Margaret Schedel’s pioneering research in sonification is the subject of a profile in the May 2 issue of the journal PNAS, the Proceedings of the National Academy of Sciences.
Schedel, associate professor of composition and computer music and director of undergraduate studies in the Department of Music, is also director of cDACT, Stony Brook’s consortium for Digital Arts, Culture and Technology.
She forges connections across disciplines through innovative research involving the emerging field of sonification — adding sound to data to communicate information that might otherwise be missed visually.
The profile describes Schedel’s research in collaboration with Lisa Muratori, a professor of physical therapy at Stony Brook:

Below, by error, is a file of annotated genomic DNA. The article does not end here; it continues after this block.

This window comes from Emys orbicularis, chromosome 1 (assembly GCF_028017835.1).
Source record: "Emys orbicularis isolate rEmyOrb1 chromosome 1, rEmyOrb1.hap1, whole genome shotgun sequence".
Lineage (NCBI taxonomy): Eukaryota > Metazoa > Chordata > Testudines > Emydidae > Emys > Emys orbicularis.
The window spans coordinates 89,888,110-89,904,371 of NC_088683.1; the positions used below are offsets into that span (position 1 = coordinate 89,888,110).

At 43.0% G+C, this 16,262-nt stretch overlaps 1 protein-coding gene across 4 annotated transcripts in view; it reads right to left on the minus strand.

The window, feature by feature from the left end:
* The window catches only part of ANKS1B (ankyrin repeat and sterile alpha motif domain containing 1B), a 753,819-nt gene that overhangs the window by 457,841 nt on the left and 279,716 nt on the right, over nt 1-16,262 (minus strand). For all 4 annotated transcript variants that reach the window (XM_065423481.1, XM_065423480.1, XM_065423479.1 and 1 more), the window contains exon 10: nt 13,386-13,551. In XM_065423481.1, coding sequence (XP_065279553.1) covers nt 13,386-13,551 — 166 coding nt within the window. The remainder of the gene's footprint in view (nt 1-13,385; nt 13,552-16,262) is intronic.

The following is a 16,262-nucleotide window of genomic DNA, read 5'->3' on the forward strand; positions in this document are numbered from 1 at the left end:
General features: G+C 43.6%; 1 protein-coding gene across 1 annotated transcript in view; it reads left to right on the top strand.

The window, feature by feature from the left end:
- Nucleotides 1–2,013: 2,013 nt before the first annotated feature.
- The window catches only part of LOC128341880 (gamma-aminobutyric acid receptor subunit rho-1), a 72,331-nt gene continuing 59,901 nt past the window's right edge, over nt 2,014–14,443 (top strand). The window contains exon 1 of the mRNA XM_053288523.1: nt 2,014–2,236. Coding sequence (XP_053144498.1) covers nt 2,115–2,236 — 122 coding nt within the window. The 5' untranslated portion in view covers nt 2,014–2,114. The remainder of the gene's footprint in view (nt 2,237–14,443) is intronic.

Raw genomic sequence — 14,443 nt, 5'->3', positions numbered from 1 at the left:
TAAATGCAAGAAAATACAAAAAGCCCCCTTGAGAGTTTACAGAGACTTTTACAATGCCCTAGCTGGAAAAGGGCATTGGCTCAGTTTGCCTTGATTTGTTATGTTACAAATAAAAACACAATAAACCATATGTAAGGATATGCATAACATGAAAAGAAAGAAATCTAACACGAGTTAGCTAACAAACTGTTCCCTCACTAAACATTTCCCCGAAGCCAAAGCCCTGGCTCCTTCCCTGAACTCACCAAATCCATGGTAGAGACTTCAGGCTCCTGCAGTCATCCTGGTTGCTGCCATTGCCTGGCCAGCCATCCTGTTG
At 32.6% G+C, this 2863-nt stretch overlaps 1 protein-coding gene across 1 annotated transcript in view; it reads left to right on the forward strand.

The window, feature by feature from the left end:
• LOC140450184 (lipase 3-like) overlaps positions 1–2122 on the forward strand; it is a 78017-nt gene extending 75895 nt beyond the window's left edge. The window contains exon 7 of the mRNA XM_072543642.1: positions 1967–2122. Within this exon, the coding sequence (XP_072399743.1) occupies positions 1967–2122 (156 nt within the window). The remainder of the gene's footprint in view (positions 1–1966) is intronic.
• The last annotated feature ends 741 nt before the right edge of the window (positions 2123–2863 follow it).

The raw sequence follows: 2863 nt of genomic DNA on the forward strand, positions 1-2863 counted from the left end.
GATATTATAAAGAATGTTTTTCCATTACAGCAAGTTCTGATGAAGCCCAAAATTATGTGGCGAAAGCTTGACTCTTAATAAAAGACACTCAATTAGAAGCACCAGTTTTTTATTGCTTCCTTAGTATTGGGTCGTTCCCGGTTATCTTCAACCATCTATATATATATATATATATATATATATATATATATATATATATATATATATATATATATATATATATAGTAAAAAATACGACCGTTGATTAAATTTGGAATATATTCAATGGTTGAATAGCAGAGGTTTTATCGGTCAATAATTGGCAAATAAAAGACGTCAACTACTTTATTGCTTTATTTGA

“Schedel is using data sonification to develop a tool that could help people with Parkinson’s disease correct unsteady gaits. By attaching 3D motion sensors to a patient’s feet, the simple act of walking can generate a lot of data. There are time components (for example, how many seconds it takes for the left foot to swing forward) and spatial components (such as the length of a stride). Muratori collects these data from healthy individuals and from people with Parkinson’s disease. Schedel then sonifies that data by matching different components of walking with different aspects of sound.”